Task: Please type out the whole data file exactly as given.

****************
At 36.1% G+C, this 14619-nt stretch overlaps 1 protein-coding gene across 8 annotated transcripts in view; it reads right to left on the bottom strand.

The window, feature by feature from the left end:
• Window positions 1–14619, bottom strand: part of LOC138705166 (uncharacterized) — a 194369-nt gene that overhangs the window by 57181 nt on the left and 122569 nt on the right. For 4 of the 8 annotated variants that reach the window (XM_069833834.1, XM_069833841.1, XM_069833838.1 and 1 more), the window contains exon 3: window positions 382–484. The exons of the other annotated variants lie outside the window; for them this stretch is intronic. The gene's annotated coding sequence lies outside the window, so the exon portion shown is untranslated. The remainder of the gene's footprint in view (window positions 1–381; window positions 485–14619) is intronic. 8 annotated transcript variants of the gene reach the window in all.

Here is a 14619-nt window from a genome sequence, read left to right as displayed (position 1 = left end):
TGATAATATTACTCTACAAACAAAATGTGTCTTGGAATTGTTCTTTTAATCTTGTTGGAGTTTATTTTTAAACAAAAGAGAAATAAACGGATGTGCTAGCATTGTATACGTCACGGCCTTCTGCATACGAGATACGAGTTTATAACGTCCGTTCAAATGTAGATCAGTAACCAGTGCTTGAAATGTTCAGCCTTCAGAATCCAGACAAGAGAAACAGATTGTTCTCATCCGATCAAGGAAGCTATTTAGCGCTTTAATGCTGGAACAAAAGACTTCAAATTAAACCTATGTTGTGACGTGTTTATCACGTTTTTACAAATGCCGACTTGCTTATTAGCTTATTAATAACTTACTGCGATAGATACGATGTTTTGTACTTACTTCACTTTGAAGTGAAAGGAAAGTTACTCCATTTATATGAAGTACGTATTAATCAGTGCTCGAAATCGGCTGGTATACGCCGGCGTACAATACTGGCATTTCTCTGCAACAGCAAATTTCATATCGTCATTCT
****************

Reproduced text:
At 36.1% G+C, this 14619-nt stretch overlaps 1 protein-coding gene across 8 annotated transcripts in view; it reads right to left on the bottom strand.

The window, feature by feature from the left end:
• Window positions 1–14619, bottom strand: part of LOC138705166 (uncharacterized) — a 194369-nt gene that overhangs the window by 57181 nt on the left and 122569 nt on the right. For 4 of the 8 annotated variants that reach the window (XM_069833834.1, XM_069833841.1, XM_069833838.1 and 1 more), the window contains exon 3: window positions 382–484. The exons of the other annotated variants lie outside the window; for them this stretch is intronic. The gene's annotated coding sequence lies outside the window, so the exon portion shown is untranslated. The remainder of the gene's footprint in view (window positions 1–381; window positions 485–14619) is intronic. 8 annotated transcript variants of the gene reach the window in all.

Here is a 14619-nt window from a genome sequence, read left to right as displayed (position 1 = left end):
TGATAATATTACTCTACAAACAAAATGTGTCTTGGAATTGTTCTTTTAATCTTGTTGGAGTTTATTTTTAAACAAAAGAGAAATAAACGGATGTGCTAGCATTGTATACGTCACGGCCTTCTGCATACGAGATACGAGTTTATAACGTCCGTTCAAATGTAGATCAGTAACCAGTGCTTGAAATGTTCAGCCTTCAGAATCCAGACAAGAGAAACAGATTGTTCTCATCCGATCAAGGAAGCTATTTAGCGCTTTAATGCTGGAACAAAAGACTTCAAATTAAACCTATGTTGTGACGTGTTTATCACGTTTTTACAAATGCCGACTTGCTTATTAGCTTATTAATAACTTACTGCGATAGATACGATGTTTTGTACTTACTTCACTTTGAAGTGAAAGGAAAGTTACTCCATTTATATGAAGTACGTATTAATCAGTGCTCGAAATCGGCTGGTATACGCCGGCGTACAATACTGGCATTTCTCTGCAACAGCAAATTTCATATCGTCATTCT